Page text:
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Inner harbour survey looking for marine pests

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Ahuriri Inner Harbour and Napier Port will be surveyed for marine pests in April as part of a national biosecurity programme.

Regional Council Team Leader Pest Plants and Marine Biosecurity Alice McNatty says the National Institute for Water and Atmospheric Research (NIWA) will be carrying out the survey looking for potentially invasive marine animals and plants.

“This survey gives us an idea if any pests have established in our waters close to shore. We’ve worked hard in Hawke’s Bay to keep pests out, and ongoing monitoring is really helpful to let us know what’s going on,” says Ms McNatty.

“The invasive marine pest Mediterranean fanworm was found on a vessel in Napier late last year, which was a reminder of why we do these surveys and a warning that we’ve got to keep vigilant and for all boaties to keep their hulls clean.”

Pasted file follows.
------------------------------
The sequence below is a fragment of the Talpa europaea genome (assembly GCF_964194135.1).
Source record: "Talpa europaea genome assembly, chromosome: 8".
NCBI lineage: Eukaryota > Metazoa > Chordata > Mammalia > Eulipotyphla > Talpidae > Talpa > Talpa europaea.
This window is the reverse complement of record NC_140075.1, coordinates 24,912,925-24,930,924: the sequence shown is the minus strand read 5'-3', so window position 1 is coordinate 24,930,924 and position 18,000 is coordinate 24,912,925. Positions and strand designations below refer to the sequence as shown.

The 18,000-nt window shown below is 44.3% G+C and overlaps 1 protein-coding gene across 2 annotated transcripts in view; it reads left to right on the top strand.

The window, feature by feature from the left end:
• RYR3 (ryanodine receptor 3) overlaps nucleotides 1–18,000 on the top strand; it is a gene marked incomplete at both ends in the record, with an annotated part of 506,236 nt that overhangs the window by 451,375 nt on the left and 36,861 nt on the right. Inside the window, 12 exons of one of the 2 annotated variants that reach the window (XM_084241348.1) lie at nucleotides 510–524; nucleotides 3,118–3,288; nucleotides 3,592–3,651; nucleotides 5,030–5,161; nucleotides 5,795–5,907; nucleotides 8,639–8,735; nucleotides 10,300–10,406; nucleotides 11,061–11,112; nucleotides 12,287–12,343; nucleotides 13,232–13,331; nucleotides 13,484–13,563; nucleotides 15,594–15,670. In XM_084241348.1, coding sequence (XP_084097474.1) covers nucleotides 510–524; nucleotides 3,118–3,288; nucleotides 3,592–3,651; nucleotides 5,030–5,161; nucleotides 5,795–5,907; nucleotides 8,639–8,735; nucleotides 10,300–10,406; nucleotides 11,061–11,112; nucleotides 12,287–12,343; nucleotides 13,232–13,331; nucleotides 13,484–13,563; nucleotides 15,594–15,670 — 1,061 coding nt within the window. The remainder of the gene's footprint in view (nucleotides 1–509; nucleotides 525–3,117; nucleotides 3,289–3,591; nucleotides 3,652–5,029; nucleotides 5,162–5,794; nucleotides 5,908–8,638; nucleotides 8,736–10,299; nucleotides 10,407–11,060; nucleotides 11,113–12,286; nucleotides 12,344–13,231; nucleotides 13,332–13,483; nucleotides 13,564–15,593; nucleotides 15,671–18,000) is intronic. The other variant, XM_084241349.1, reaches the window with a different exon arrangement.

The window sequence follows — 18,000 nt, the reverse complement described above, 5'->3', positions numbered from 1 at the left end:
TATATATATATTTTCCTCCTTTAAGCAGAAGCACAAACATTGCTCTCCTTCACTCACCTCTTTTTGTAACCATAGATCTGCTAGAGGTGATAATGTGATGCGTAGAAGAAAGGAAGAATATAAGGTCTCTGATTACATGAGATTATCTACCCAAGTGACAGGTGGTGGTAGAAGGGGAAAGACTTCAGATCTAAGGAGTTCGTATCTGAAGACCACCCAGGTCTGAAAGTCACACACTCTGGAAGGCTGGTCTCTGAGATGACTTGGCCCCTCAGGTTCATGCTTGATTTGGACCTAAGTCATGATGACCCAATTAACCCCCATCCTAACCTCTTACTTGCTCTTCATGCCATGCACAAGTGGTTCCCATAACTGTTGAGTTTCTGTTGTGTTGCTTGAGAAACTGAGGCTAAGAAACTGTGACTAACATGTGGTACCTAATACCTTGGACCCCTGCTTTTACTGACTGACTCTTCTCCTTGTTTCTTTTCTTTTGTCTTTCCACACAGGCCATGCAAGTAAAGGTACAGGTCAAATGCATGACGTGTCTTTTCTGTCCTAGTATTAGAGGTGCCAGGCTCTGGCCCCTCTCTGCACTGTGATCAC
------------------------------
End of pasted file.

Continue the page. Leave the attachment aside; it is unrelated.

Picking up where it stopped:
Biosecurity New Zealand’s National Marine High Risk Site Surveillance survey has been going since 2002 at different ports and marinas around the country, with the National Institute of Water and Atmospheric Research (NIWA) conducting the surveys on behalf of Biosecurity New Zealand.

NIWA’s Dr Chris Woods says they will be surveying the area using a range of techniques.

“We will be sampling by setting baited box traps for crabs and starfish, setting unbaited habitat traps, sampling the seafloor using a small benthic sled, searching the intertidal zone on foot, and diving to inspect wharf piles, walls and rocky shores. You’ll see our two small research vessels out on the water from 28 March to 1 April,” says Dr Woods.

At the same time, the Regional Council has commissioned the Bay of Plenty Regional Council dive team to do a separate survey. This will just be a survey of the inner harbour, but they will be looking over all hard structures/vessels.

“These surveys combined give us a great picture of marine life and any pests we might have in the area,” adds Ms McNatty.

Find out more about marine pests and what we are doing to keep them out of our waters. Information on the National Marine High Risk Site Surveillance programme is available on the Marine Biosecurity Porthole.

The Hawke’s Bay Regional Pest Management Plan has a ‘clean hull’ rule, which means that vessels entering Hawke’s Bay regional waters must have a sufficiently cleaned and anti-fouled hull so there is no more than a no slime layer and/or goose barnacles.

Photo credit: Dr Chris Woods (NIWA)

30 March 2022

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